The new head of South Africa’s ruling ANC party is attempting to shift political power away from President Jacob Zuma – but he must move carefully to avoid triggering a backlash among Zuma’s supporters and destabilizing South Africa’s government, according to analysts.

Cyril Ramaphosa was elected head of the ANC in December, replacing Zuma.  The change followed years of corruption allegations against Zuma and accusations that Zuma allowed the powerful Gupta family to have undue influence in his administration, including the choosing of certain ministers.

On January 8, Ramaphosa laid out a vision for the ANC that focuses on implementing reforms, improving the party’s accountability and eliminating the “state capture” that critics said happened under Zuma’s watch.

On the same day, Zuma announced the creation of a commission of inquiry into the “state capture” allegations.

Paul Nantulya, a researcher for the National Defense University’s Africa Center for Strategic Studies in Washington, D.C., has worked closely with ANC officials and supporters and is familiar with the party’s practices.  He thinks the commission was the idea of the ANC’s new leaders and Zuma “had no choice but announce it.”

“Last December, the new National Executive Committee (NEC) affirmed the longstanding policy that the ANC, not the state president, is the center of power, meaning Zuma must take instructions from Ramaphosa,” Nantulya recently told VOA Afrique.

Ramaphosa is clearly broadening his support on the basis of his anti-corruption program, says Bart Luirink, a former correspondent for Dutch media in Johannesburg.  He told VOA that Zuma may have to resign.

“The appointment of the Commission of Inquiry may have bought Zuma some time, but chances of him completing his presidential term in mid-2019 look increasingly bleak” he said.  Ramaphosa appears to be attempting to isolate Zuma, setting him up to eventually resign, Luirink said.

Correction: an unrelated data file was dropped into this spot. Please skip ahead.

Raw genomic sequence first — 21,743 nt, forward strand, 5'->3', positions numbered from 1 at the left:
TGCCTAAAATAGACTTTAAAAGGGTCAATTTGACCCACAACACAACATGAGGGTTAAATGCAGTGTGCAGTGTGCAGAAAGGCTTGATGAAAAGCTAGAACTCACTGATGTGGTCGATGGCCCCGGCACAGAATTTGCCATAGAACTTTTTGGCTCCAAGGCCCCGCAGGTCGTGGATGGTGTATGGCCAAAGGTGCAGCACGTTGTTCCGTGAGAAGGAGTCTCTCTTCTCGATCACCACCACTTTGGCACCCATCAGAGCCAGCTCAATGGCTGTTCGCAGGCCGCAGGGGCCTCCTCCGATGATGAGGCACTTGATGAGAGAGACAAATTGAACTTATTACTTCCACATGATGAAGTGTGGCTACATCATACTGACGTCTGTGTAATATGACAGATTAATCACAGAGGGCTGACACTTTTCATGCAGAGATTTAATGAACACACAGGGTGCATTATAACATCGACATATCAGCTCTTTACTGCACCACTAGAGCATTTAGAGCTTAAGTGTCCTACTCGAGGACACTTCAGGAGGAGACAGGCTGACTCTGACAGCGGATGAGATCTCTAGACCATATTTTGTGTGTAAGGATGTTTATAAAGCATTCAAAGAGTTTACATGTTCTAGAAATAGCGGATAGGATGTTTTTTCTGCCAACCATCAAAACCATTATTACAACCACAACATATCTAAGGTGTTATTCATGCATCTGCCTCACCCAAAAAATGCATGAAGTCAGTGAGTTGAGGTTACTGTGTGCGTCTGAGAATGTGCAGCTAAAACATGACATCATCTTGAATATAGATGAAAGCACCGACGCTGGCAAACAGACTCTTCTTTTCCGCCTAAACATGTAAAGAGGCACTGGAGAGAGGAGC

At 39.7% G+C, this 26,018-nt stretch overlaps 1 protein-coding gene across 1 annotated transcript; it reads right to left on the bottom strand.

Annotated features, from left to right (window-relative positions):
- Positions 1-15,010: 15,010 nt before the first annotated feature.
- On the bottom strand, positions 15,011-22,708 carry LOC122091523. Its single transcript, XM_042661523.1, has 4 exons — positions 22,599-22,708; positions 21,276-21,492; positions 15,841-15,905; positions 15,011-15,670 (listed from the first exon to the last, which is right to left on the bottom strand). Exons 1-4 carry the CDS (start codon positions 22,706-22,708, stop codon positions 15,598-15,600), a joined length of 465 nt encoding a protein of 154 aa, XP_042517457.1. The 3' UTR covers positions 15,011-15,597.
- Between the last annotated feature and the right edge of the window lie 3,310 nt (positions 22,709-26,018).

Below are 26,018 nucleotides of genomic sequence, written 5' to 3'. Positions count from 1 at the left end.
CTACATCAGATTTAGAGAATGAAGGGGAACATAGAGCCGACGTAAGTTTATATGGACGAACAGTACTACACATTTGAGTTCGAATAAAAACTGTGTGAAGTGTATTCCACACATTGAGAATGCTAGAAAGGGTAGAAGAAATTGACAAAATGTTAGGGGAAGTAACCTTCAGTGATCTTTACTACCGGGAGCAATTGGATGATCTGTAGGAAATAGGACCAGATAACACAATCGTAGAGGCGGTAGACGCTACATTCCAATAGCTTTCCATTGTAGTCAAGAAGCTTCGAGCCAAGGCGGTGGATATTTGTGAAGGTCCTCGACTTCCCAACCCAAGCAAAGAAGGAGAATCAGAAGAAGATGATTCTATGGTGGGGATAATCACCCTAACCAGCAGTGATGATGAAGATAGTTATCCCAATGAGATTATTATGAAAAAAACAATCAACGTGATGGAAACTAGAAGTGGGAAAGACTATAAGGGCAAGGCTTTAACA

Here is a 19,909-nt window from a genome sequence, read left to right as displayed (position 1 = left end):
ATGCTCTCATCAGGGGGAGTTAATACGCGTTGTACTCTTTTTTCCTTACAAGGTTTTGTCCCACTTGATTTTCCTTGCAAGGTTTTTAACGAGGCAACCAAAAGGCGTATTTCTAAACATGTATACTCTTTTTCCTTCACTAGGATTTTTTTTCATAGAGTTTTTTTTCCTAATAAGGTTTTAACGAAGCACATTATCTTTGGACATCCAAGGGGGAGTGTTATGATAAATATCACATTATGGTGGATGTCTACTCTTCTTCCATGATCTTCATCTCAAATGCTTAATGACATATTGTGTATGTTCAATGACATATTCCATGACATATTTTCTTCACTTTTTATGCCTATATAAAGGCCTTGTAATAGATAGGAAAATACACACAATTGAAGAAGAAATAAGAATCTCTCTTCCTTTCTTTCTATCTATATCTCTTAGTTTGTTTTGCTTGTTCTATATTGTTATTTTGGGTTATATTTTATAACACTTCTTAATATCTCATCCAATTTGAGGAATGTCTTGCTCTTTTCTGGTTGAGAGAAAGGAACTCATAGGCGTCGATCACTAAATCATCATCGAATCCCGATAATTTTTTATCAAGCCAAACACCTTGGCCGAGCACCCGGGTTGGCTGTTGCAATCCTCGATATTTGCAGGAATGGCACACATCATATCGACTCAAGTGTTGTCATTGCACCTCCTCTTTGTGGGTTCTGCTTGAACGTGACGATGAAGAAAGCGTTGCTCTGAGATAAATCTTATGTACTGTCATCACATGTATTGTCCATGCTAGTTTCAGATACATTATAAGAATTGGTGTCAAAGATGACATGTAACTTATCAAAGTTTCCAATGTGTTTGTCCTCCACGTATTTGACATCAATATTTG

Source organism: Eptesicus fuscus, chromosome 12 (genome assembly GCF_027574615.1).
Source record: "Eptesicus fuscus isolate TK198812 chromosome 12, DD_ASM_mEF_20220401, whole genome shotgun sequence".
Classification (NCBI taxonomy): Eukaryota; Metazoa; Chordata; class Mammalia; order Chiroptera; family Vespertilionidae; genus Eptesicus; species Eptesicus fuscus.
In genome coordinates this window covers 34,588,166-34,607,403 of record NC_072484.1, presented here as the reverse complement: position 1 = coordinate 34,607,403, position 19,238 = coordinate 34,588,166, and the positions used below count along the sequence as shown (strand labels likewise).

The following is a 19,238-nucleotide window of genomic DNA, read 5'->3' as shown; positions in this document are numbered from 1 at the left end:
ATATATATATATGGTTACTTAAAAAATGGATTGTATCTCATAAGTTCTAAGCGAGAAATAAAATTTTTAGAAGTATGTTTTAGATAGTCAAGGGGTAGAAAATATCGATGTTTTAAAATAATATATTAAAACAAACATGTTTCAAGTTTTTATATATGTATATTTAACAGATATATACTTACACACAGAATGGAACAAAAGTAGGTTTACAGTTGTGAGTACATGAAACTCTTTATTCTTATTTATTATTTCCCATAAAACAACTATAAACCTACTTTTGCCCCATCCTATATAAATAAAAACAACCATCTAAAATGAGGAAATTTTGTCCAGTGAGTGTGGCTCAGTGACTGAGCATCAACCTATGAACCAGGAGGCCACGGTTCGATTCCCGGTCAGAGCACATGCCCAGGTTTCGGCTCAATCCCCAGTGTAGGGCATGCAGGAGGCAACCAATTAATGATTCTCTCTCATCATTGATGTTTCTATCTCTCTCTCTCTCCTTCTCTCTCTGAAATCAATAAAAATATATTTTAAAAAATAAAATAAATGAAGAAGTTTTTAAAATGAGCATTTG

Two centers of power

The two centers of power, with Ramaphosa as party leader, and Zuma as state president, have raised concerns that crucial government operations could be paralyzed and the agenda of renewal and accountability spelled out in the January 8 statement could be stymied.

According to the polls, Zuma is widely unpopular.  In September, a poll of South Africans in metropolitan areas found that only 18 percent feel Zuma is doing a good job.

However, the president still has support of key players in the government and private business.

“Ramaphosa might risk losing this support if he makes his desire to remove Zuma too obvious,” said Luirink.  “Although Zuma’s power is slipping, he still commands support in at least half of the party executive, and parts of intelligence, the security sector, some state-owned enterprises and in the cabinet, a recall appears riskier than a voluntary resignation.”

Ramaphosa also must be careful not to wreak too much dissension in the party ahead of next year’s general elections.  The ANC has held national power since the end of apartheid in 1994, but its share of support has slipped in recent polls and the opposition Democratic Alliance now controls of the country’s major cities.

According to Luirink, “The ANC has the ability to renew itself and attract some of its lost support, but it all depends on how well the new leadership executes its new program of ending state capture, creating jobs, and closing the gap between the rich and the poor.”

Not all of South Africa’s institutions have been “captured” under Zuma, adds Nantulya. “The institutions that were either co-opted or severely eroded were in the criminal justice system, parts of the police and intelligence, and state-owned enterprises. The judiciary and the institutions supporting democracy, such as the Public Protector, remained resilient,” he said.

“The balance of power is still evolving but Ramaphosa has clearly stamped his authority and will continue to work assiduously to turn things around. It has become increasingly clear that the ANC’s electoral fortunes, perhaps even its survival, will largely depend on how well it makes a clean break from the negative trajectory of corruption, influence peddling, and state capture,” Nantulya said.   


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